There were 1.2 billion youth aged 15-24 years globally in 2015 accounting for one out of every six people worldwide, (UN Population Division Report, 2015). The report further states that youth can be a positive force for development when provided with the knowledge and opportunities they need to thrive. On April 6, 2017, the Nation.com.pk reported that Pakistan’s youth cohort makes up over 60 percent of the population. This provides the country an opportunity to leverage their strategic position in order to enhance economic growth.
Tareq Al-Suwaidan, a Kuwaiti writer, historian, and Muslim scholar in his video lecture on the future of Islam, and Imam Amin Ahsan Islahi, an Indian born Muslim scholar, in his speech delivered in 1967 to the students and teachers of Punjub University argue that the future of every nation depends on its youths. Imam Amin in particular, adds that successful nations give importance to the education and training of its youths. It therefore, appears to be universally agreed upon fact that the future belongs to the well prepared youths. That is why parents globally, endeavor to take their children to good schools, colleges, and tertiary institutions in order to secure their bright future.
Today, one might pose very provocative but genuine questions—do the contemporary youths know their worth? Are they prepared to carry the mantle in the near future? Are their behaviors reflecting a responsible generation that will push forward the vicegerence role that Allah entrusted to the son of Adam? You and I can answer those questions using a sample of youths observed on a daily basis. Some are materialistic; individualistic; entertainment driven; pursue easy tasks; careless about their health; morally challenged; and academically deficient. But, you also have a considerable number who are mindful of their value, make use of their time, eager to acquire new skills and knowledge, take up challenging tasks, and are spiritually resolute.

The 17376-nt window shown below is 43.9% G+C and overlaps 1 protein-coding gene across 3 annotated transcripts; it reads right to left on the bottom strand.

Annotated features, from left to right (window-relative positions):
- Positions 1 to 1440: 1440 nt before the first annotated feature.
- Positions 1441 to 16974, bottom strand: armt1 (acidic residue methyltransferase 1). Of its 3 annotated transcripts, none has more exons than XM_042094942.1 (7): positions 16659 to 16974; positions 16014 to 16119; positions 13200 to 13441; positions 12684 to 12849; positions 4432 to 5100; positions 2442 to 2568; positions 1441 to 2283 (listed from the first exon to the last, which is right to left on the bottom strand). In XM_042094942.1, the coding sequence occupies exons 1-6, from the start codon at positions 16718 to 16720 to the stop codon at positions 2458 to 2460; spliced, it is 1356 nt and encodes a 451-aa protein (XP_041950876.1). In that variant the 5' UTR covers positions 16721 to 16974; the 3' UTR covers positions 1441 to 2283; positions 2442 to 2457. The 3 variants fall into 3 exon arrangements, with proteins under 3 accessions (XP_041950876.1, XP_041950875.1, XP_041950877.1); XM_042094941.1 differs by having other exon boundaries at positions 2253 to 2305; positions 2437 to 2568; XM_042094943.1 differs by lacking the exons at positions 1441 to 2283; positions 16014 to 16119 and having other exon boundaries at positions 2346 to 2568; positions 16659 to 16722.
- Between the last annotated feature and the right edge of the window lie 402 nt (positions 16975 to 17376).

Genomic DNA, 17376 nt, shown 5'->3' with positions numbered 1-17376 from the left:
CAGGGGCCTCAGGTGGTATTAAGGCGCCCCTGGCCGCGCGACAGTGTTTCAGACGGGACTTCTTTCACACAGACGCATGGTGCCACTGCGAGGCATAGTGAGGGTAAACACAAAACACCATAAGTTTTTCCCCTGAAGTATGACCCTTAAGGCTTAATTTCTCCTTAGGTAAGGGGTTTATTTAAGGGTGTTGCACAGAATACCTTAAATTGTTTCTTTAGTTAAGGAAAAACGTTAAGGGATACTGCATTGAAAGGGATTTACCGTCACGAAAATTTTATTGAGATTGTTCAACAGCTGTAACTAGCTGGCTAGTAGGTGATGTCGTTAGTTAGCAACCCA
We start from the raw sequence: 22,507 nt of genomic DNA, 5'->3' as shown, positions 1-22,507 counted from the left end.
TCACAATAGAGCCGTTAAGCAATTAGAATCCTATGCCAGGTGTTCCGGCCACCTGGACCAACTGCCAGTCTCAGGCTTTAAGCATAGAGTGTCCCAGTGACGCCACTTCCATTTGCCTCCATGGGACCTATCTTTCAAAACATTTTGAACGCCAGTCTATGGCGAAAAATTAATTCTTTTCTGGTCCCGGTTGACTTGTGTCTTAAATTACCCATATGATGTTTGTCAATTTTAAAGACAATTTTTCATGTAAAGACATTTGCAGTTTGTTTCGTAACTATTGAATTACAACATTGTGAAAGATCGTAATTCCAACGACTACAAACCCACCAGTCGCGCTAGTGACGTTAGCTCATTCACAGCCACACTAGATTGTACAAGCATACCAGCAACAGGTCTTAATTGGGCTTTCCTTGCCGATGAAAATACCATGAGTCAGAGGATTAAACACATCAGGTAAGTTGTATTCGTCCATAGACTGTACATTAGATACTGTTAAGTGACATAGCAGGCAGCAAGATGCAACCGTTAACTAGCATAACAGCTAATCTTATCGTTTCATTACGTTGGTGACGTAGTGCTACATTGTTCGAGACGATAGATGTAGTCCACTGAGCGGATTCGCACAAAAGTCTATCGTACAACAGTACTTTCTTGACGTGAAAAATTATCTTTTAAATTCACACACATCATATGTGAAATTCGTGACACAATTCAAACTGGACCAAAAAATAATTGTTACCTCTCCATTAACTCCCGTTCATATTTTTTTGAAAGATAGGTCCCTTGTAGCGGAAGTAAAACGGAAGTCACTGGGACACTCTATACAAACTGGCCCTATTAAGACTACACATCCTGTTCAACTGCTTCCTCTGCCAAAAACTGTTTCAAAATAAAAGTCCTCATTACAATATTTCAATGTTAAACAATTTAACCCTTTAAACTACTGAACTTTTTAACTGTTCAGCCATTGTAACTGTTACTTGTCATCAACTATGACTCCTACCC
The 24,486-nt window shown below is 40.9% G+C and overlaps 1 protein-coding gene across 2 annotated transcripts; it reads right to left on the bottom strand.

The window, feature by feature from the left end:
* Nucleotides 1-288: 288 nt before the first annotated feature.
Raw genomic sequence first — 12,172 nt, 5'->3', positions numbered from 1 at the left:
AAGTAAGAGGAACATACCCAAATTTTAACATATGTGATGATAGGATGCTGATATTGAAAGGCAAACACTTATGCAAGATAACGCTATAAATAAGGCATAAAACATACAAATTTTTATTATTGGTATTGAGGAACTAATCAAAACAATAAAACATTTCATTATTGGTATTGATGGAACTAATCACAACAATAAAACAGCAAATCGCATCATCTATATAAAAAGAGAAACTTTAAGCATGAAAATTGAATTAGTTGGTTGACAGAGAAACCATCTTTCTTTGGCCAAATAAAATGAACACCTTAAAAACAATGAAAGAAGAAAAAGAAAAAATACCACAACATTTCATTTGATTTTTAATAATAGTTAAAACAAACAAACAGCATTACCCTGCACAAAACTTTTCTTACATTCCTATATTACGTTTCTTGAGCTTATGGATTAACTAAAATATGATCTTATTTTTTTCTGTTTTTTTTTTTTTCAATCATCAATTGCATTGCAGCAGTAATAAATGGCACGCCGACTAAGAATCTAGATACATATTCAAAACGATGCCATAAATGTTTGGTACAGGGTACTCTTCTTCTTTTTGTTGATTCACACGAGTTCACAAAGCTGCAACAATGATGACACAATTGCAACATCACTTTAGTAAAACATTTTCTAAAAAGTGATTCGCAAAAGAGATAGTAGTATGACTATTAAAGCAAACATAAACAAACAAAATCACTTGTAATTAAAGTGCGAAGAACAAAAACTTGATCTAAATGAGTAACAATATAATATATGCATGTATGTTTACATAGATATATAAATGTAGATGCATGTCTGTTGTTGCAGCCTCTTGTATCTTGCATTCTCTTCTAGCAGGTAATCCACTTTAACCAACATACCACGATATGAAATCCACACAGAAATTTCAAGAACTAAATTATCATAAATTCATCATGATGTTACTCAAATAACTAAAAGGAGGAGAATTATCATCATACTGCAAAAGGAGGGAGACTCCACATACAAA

In Uganda, this concern rhymes with a general theme currently being led by a mass communication department lecturer at the Islamic University in Uganda, Swaib K Nsereko under the banner: “Moral Reform Movement-MRM” that seeks to redress effects of moral decadency in society by rallying families, religious bodies, the academia, the political class and media toward this cause.
Therefore, families and education institutions have a heavy responsibility to prepare this young generation that is looked at as savior of nations’ future. Mustafa Mash-hoor, an Egyptian great Islamic scholar and reformist says; “be good and then benefit others”. Another common proverb states; “the one who lacks something can never give it to others”. The youths of today, need several attributes that Imam Hassan Al-Banna and Imam Amin Ahsan allude to, for an individual desired to build the bright future. These attributes include; strong and healthy body; strong moral fabric; high intellectual thought; sound belief in Allah; pure worship; keenness about time; ability to earn a living; readiness to overcome all defects; organized in all affairs; and usefulness to others.
Socialization agents like homes, colleges, universities, media, etc. must enhance the moral uprightness and academic excellence of the young. Avail opportunities to students to practice leadership and execute tasks with minimum supervision. At the university level, youths can begin to fix community challenges as volunteers through societies and clubs. They can sensitize parents on the value of education, can visit high schools to inspire the youngsters, and should raise community awareness on the dangers of environmental degradation, disease, and provide medical solutions through primary health care programmes. Once universities provide community based education, the youths will obviously be part of the solution to societal challenges.
Islamic history has adequate role models. Prophet Ibrahim (A.S) is remembered as a young man, who struggled to put idol worshipping to an end. A full chapter (Al-Kahf, 18) in Qur’an is named before a cluster of resolute youngsters who stood firm before a tyrant to defend their faith. Abdallah Ibn Abbas (R.A) is a model to male students, whereas Sayyidat Aisha Bint Abubakr (R.A) can suffice for the females. The two were custodians of knowledge and wisdom at their teenage age. And the best models to emulate are the dead ones because; they have no room to change their character.